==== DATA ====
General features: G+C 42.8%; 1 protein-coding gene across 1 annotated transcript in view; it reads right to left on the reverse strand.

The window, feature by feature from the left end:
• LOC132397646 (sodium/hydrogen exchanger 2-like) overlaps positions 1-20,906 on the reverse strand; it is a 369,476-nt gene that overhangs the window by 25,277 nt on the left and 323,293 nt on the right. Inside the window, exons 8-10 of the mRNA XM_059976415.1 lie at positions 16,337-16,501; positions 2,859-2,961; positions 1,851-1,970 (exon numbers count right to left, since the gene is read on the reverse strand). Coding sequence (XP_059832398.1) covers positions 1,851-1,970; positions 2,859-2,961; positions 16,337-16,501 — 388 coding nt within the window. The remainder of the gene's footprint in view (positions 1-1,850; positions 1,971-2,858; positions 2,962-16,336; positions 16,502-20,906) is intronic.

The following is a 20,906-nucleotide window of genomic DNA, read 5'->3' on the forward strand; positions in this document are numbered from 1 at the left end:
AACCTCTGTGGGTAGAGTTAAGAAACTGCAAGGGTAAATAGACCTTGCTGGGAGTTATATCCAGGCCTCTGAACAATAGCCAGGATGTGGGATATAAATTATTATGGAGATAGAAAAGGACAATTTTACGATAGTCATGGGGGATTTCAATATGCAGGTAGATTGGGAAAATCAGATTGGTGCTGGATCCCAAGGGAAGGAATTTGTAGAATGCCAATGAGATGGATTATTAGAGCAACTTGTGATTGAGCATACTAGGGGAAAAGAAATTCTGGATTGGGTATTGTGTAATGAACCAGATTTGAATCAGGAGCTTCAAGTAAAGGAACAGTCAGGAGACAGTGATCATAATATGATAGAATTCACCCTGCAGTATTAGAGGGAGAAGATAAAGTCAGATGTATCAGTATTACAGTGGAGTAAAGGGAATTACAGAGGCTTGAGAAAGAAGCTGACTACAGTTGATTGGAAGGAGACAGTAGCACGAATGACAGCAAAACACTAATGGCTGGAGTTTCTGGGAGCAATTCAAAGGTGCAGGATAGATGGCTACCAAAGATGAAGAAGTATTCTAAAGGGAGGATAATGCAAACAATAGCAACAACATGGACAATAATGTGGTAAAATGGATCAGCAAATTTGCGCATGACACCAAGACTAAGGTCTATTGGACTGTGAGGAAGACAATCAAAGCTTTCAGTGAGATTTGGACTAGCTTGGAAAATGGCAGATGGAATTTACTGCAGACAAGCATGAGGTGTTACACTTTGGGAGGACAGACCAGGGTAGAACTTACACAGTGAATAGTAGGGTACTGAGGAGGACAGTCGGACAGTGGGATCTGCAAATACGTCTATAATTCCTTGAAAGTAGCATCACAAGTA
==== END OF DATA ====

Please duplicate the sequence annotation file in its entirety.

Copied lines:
General features: G+C 42.8%; 1 protein-coding gene across 1 annotated transcript in view; it reads right to left on the reverse strand.

The window, feature by feature from the left end:
• LOC132397646 (sodium/hydrogen exchanger 2-like) overlaps positions 1-20,906 on the reverse strand; it is a 369,476-nt gene that overhangs the window by 25,277 nt on the left and 323,293 nt on the right. Inside the window, exons 8-10 of the mRNA XM_059976415.1 lie at positions 16,337-16,501; positions 2,859-2,961; positions 1,851-1,970 (exon numbers count right to left, since the gene is read on the reverse strand). Coding sequence (XP_059832398.1) covers positions 1,851-1,970; positions 2,859-2,961; positions 16,337-16,501 — 388 coding nt within the window. The remainder of the gene's footprint in view (positions 1-1,850; positions 1,971-2,858; positions 2,962-16,336; positions 16,502-20,906) is intronic.

The following is a 20,906-nucleotide window of genomic DNA, read 5'->3' on the forward strand; positions in this document are numbered from 1 at the left end:
AACCTCTGTGGGTAGAGTTAAGAAACTGCAAGGGTAAATAGACCTTGCTGGGAGTTATATCCAGGCCTCTGAACAATAGCCAGGATGTGGGATATAAATTATTATGGAGATAGAAAAGGACAATTTTACGATAGTCATGGGGGATTTCAATATGCAGGTAGATTGGGAAAATCAGATTGGTGCTGGATCCCAAGGGAAGGAATTTGTAGAATGCCAATGAGATGGATTATTAGAGCAACTTGTGATTGAGCATACTAGGGGAAAAGAAATTCTGGATTGGGTATTGTGTAATGAACCAGATTTGAATCAGGAGCTTCAAGTAAAGGAACAGTCAGGAGACAGTGATCATAATATGATAGAATTCACCCTGCAGTATTAGAGGGAGAAGATAAAGTCAGATGTATCAGTATTACAGTGGAGTAAAGGGAATTACAGAGGCTTGAGAAAGAAGCTGACTACAGTTGATTGGAAGGAGACAGTAGCACGAATGACAGCAAAACACTAATGGCTGGAGTTTCTGGGAGCAATTCAAAGGTGCAGGATAGATGGCTACCAAAGATGAAGAAGTATTCTAAAGGGAGGATAATGCAAACAATAGCAACAACATGGACAATAATGTGGTAAAATGGATCAGCAAATTTGCGCATGACACCAAGACTAAGGTCTATTGGACTGTGAGGAAGACAATCAAAGCTTTCAGTGAGATTTGGACTAGCTTGGAAAATGGCAGATGGAATTTACTGCAGACAAGCATGAGGTGTTACACTTTGGGAGGACAGACCAGGGTAGAACTTACACAGTGAATAGTAGGGTACTGAGGAGGACAGTCGGACAGTGGGATCTGCAAATACGTCTATAATTCCTTGAAAGTAGCATCACAAGTA